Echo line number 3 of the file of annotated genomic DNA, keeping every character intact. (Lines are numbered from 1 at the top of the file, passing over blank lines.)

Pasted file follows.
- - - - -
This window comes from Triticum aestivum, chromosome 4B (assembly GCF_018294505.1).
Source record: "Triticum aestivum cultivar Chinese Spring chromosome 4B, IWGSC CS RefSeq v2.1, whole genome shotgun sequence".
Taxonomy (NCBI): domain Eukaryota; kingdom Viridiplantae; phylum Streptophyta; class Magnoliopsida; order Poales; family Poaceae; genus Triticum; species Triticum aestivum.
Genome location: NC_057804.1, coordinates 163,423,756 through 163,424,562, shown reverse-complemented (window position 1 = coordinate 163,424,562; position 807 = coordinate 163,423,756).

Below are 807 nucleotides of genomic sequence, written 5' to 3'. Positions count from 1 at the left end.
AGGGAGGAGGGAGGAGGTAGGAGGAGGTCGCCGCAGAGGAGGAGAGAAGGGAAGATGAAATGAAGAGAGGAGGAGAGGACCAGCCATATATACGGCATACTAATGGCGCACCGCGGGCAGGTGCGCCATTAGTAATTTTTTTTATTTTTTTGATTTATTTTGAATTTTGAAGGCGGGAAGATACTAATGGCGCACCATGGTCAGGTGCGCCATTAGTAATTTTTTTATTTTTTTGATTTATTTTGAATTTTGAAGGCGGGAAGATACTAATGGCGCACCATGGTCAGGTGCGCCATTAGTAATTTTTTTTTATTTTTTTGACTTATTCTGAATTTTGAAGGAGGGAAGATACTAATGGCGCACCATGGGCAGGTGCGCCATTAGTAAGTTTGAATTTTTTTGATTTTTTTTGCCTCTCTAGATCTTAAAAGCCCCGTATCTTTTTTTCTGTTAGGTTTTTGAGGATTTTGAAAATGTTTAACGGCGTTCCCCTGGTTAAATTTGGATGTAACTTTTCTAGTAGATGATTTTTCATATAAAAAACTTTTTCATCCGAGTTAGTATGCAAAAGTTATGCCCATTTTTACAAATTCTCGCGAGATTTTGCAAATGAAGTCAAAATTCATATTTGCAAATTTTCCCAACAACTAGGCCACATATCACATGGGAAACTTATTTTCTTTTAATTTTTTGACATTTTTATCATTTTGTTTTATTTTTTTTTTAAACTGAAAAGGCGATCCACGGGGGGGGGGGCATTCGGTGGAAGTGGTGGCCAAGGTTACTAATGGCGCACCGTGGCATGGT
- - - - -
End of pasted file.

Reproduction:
Taxonomy (NCBI): domain Eukaryota; kingdom Viridiplantae; phylum Streptophyta; class Magnoliopsida; order Poales; family Poaceae; genus Triticum; species Triticum aestivum.